Monday, May 7, 2012

Axe Talk - Helve

Now, let’s look at those Finnish axes in more detail.

Finnish Axe Helves:
I would like to start with the helve because in my opinion, this makes the biggest difference on Finnish axe. from others. Also as I have mentioned on previous post that wrong helve makes the Finnish axe a wrong axe.

Avobe are the photos of Finnish type and Swedish type of helves. Generally, the shape on Finnish type are more straight from the axe head, but suddenly curves on the bottom. The Swedish types are more snaky all over.
Other difference I have notices was the thickness of the helve. I find the Finnish type of helve are generally thinner than Swedish type. It might be difficult to see it from the picture, but if you hold it, the difference is obvious. From the right side of photo, you can see that 80 cm Finnish helve (right most in photo) has about same thickness of 60 cm Swedish helve(2nd right in photo). same goes to Buillnäs N:o 300 v.s S.A.W small axe.

One more thing I would like to add; it is about the material used. I never have seen the Finnish axe with hickory handle. If I go to shop and look for a replacement helve for Finnish axe, all of them are made from birch. On the other hand, the Swedish axes are fitted with hickory. Well, hickory is not a common tree in Finland so this make sence.

Balance of Finnish Axes:
If I understood correctly, on most of axes, there are 2 different balance and are usually located on same location as can see on the picture below.

Balance of an American axe. Balance point is right under the neck of helve.
Two things to notice here.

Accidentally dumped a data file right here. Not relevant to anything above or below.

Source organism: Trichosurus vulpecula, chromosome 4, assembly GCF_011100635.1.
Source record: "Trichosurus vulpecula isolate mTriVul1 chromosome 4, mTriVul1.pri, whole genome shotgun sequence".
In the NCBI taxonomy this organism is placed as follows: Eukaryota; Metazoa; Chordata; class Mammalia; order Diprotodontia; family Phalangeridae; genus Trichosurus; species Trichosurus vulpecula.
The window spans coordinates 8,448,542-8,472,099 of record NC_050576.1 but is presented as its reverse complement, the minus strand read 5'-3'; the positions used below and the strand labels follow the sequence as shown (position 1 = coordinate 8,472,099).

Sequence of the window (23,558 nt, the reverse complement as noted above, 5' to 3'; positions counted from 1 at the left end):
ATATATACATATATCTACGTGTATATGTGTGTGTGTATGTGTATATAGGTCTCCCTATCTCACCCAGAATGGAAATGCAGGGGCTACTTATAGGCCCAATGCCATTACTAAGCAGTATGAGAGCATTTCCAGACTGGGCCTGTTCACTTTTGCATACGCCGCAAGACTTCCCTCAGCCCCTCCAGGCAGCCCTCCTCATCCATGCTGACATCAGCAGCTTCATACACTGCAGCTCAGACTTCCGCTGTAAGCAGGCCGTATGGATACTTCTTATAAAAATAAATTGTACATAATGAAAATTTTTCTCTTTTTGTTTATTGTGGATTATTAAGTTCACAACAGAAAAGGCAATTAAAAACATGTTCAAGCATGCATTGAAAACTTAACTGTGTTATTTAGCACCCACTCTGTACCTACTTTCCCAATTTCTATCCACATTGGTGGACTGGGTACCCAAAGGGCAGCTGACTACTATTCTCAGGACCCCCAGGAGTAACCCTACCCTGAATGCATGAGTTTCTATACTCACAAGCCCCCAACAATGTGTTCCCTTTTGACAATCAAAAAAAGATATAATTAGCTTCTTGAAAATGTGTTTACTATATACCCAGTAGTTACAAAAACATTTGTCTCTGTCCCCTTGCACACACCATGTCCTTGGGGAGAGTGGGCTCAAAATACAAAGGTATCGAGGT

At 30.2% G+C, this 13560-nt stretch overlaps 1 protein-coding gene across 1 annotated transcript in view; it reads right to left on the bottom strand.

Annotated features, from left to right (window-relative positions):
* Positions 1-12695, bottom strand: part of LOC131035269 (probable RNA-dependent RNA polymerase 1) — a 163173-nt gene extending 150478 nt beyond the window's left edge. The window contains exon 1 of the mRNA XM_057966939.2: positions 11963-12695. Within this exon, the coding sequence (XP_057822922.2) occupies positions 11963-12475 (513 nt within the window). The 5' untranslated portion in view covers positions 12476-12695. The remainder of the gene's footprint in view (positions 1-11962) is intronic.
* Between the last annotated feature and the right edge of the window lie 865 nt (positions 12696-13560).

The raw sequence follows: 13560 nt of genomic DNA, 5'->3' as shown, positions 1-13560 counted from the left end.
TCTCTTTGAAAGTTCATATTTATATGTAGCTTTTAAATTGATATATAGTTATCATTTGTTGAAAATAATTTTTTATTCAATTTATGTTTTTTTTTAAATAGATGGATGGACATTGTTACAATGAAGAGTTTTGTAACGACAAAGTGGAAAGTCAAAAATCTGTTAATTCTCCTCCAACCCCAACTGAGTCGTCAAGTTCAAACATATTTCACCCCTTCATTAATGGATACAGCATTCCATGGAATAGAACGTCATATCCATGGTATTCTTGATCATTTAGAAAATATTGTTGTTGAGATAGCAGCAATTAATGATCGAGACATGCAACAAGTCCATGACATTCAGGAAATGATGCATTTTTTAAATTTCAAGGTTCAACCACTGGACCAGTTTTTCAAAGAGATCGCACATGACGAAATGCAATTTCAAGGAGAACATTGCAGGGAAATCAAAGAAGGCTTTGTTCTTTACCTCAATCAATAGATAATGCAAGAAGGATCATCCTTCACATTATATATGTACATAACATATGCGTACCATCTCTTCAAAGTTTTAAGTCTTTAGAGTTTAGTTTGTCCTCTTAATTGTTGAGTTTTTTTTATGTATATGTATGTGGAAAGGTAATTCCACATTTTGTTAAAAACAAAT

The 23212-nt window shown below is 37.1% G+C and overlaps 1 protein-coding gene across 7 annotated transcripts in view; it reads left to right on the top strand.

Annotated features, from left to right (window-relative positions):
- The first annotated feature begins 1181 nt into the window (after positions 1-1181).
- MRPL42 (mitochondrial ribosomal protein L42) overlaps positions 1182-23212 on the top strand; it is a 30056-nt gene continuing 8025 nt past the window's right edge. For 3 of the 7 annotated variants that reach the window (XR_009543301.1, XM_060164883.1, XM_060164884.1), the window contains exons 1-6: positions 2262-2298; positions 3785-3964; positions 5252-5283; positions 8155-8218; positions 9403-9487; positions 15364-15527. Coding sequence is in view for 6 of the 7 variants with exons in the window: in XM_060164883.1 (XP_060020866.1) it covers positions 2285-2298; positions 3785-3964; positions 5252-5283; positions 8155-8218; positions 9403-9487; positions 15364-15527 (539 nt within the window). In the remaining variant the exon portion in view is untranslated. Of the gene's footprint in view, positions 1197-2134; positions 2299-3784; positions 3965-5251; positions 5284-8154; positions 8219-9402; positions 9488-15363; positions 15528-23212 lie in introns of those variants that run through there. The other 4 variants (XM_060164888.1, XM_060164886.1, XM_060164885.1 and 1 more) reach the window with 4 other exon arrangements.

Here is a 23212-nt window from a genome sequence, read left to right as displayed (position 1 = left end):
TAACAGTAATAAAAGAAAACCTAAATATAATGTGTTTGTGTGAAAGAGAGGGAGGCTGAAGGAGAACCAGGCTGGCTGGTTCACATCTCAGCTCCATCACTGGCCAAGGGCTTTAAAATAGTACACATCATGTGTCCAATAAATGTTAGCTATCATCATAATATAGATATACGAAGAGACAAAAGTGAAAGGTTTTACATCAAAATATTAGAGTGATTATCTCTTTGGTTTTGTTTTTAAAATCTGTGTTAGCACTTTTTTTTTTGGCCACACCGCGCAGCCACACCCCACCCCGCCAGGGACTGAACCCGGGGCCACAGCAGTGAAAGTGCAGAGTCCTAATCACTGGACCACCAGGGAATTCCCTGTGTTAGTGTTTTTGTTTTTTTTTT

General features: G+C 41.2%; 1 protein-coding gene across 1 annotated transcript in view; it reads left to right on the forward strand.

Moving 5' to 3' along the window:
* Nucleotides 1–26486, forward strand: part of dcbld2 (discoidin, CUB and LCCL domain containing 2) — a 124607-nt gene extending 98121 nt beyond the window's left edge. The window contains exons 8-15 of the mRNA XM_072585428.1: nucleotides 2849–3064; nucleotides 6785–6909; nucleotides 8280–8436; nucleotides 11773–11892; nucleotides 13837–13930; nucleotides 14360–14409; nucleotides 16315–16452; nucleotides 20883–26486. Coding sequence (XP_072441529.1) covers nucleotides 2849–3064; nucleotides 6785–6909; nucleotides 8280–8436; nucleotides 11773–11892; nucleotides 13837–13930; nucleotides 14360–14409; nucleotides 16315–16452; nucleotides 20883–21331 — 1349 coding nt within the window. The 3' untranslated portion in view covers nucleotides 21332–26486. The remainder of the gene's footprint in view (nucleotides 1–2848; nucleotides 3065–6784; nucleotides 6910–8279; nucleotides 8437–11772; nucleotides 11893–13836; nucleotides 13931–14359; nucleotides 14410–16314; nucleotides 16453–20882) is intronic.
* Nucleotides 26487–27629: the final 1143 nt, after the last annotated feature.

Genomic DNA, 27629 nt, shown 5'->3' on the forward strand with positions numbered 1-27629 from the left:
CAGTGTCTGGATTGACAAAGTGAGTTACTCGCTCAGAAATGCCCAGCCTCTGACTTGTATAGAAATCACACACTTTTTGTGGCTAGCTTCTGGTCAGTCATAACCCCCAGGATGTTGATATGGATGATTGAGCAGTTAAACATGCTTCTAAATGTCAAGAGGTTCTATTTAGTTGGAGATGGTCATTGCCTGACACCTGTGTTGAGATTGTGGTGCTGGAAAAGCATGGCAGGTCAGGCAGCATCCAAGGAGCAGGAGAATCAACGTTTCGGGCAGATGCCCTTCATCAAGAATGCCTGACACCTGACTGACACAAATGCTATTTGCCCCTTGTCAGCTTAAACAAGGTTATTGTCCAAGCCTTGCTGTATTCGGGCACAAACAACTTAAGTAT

1: balance point is one, located right under the neck and balancing both helve lengthwise and blade lengthwise.
2: So, when hold the axe from the bottom of the helve, the head easily sits horizontally.
This is same on Swedish type axes.

Now let’s look at the Finnish axes…


Billnäs N:o300 with original helve and Kellokoski 12.2 fitted with correct Finnish axe helve.
Notice that both are balancing exactly the same way, but differently from American or Swedish axes. The helve length wise balance is right under the neck like American type, but not balancing blade lengthwise. The edge side of the head is heavier so it points down.  But pay attention to the shot of me holing it from bottom of helve. It balances horizontally. I am not holding those firmly, but more like 3 finger grip.  This balance comes from extra curvature on the end of the Finnish style helve. To confirm this theory, I have tested with the Billnäs N:o1123, which has the Swedish type helve.

As you can see from the picture, no position makes the axe head balanced horizontally. there fore the Swedish style helves are not suited for using on Finnish Axes.

I must admit that I only have very limited amount of samples on my hand to test to draw such conclusion. But so far, this has shown clear indication of difference, that might be good idea to take in consideration when replacing the Finnish axe helve.

To be continued to the next post "Axe Talk - Axe Head"


  1. This is very good post. I really like, as I like axe too :) Cant wait part 2

    1. Thank you! I love these Finnish axes and just want to know more and more about it.

  2. Anonymous8/5/12 09:25

    Very interesting, OZme! I have always thought that Finnish axe heads and handles have an interesting design. From what you say, it does seem that the unique handle design helps to keep the head balanced.

    Keep these axe posts coming!! :)


  3. Thak you. So far what I see / experienced tells me that is the case. I will talk about this balance bit more later, but this way of balancing kind of make sece to me more than the Swedish type axes.

  4. They tried to start importing helves made from hickory etc but atleast 90% percent of the users hated those, as they didnt last that long at all, in lumberjacks work, for 13 hour a day, six days a week, 12 months in a year. Only birch has been "approved as good" shaft/handle/helve material, traditionally.

    I have one drawing to you, youll get it during this week in your email,its about finnish axes,and i think youll find it useful ;)

    1. Than you for the interesting story. I wonder why it did not last... Hickory is suppose to be stronger wood, but then wood also, in some sense, act like metal. under cold, it gets harder and brittle...

      I like using birch because nicer feeling on hand than hickory and is lighter.

      and thanks for the drawing, will looking forward.